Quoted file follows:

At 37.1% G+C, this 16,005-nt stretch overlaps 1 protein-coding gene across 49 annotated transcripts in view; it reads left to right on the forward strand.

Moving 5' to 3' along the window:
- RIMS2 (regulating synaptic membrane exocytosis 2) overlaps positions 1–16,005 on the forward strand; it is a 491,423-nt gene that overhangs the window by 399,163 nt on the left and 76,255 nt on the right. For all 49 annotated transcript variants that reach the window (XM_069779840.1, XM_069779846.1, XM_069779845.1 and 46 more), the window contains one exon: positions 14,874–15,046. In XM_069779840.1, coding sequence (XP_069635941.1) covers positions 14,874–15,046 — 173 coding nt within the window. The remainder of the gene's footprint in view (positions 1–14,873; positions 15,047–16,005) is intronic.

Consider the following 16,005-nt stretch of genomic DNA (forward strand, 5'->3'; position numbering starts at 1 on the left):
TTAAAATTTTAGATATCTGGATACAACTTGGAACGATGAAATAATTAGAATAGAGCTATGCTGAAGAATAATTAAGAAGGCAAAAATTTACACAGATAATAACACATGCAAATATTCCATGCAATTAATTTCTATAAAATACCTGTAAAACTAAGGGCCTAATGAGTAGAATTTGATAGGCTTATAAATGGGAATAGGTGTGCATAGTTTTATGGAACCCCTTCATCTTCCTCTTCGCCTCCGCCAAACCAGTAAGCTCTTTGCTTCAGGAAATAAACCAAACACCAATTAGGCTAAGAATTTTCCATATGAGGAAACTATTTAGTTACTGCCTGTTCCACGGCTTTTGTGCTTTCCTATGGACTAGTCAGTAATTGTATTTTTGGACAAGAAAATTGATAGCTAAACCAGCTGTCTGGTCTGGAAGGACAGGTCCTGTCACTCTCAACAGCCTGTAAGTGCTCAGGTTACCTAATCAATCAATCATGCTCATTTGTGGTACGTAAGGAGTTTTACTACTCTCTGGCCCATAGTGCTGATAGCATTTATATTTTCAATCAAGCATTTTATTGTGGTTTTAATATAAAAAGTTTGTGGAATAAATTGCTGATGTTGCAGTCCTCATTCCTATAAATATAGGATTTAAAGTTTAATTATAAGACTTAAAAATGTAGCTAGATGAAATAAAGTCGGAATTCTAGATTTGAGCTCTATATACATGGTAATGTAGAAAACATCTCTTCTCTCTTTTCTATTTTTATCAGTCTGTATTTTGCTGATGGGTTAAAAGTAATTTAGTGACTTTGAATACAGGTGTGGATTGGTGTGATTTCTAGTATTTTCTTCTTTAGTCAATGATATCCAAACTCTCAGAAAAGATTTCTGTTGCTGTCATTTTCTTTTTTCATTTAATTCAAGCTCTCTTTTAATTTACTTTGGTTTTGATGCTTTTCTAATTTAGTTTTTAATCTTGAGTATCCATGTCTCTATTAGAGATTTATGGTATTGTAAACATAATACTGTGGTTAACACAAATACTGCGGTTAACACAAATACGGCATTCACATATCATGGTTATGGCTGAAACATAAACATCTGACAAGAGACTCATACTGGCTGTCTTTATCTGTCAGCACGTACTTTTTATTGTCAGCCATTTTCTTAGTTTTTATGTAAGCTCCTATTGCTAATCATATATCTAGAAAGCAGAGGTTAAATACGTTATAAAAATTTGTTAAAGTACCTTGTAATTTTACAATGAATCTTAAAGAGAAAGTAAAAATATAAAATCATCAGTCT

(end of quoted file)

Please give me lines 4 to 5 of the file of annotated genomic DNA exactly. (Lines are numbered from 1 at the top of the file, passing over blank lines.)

Consider the following 16,005-nt stretch of genomic DNA (forward strand, 5'->3'; position numbering starts at 1 on the left):
TTAAAATTTTAGATATCTGGATACAACTTGGAACGATGAAATAATTAGAATAGAGCTATGCTGAAGAATAATTAAGAAGGCAAAAATTTACACAGATAATAACACATGCAAATATTCCATGCAATTAATTTCTATAAAATACCTGTAAAACTAAGGGCCTAATGAGTAGAATTTGATAGGCTTATAAATGGGAATAGGTGTGCATAGTTTTATGGAACCCCTTCATCTTCCTCTTCGCCTCCGCCAAACCAGTAAGCTCTTTGCTTCAGGAAATAAACCAAACACCAATTAGGCTAAGAATTTTCCATATGAGGAAACTATTTAGTTACTGCCTGTTCCACGGCTTTTGTGCTTTCCTATGGACTAGTCAGTAATTGTATTTTTGGACAAGAAAATTGATAGCTAAACCAGCTGTCTGGTCTGGAAGGACAGGTCCTGTCACTCTCAACAGCCTGTAAGTGCTCAGGTTACCTAATCAATCAATCATGCTCATTTGTGGTACGTAAGGAGTTTTACTACTCTCTGGCCCATAGTGCTGATAGCATTTATATTTTCAATCAAGCATTTTATTGTGGTTTTAATATAAAAAGTTTGTGGAATAAATTGCTGATGTTGCAGTCCTCATTCCTATAAATATAGGATTTAAAGTTTAATTATAAGACTTAAAAATGTAGCTAGATGAAATAAAGTCGGAATTCTAGATTTGAGCTCTATATACATGGTAATGTAGAAAACATCTCTTCTCTCTTTTCTATTTTTATCAGTCTGTATTTTGCTGATGGGTTAAAAGTAATTTAGTGACTTTGAATACAGGTGTGGATTGGTGTGATTTCTAGTATTTTCTTCTTTAGTCAATGATATCCAAACTCTCAGAAAAGATTTCTGTTGCTGTCATTTTCTTTTTTCATTTAATTCAAGCTCTCTTTTAATTTACTTTGGTTTTGATGCTTTTCTAATTTAGTTTTTAATCTTGAGTATCCATGTCTCTATTAGAGATTTATGGTATTGTAAACATAATACTGTGGTTAACACAAATACTGCGGTTAACACAAATACGGCATTCACATATCATGGTTATGGCTGAAACATAAACATCTGACAAGAGACTCATACTGGCTGTCTTTATCTGTCAGCACGTACTTTTTATTGTCAGCCATTTTCTTAGTTTTTATGTAAGCTCCTATTGCTAATCATATATCTAGAAAGCAGAGGTTAAATACGTTATAAAAATTTGTTAAAGTACCTTGTAATTTTACAATGAATCTTAAAGAGAAAGTAAAAATATAAAATCATCAGTCT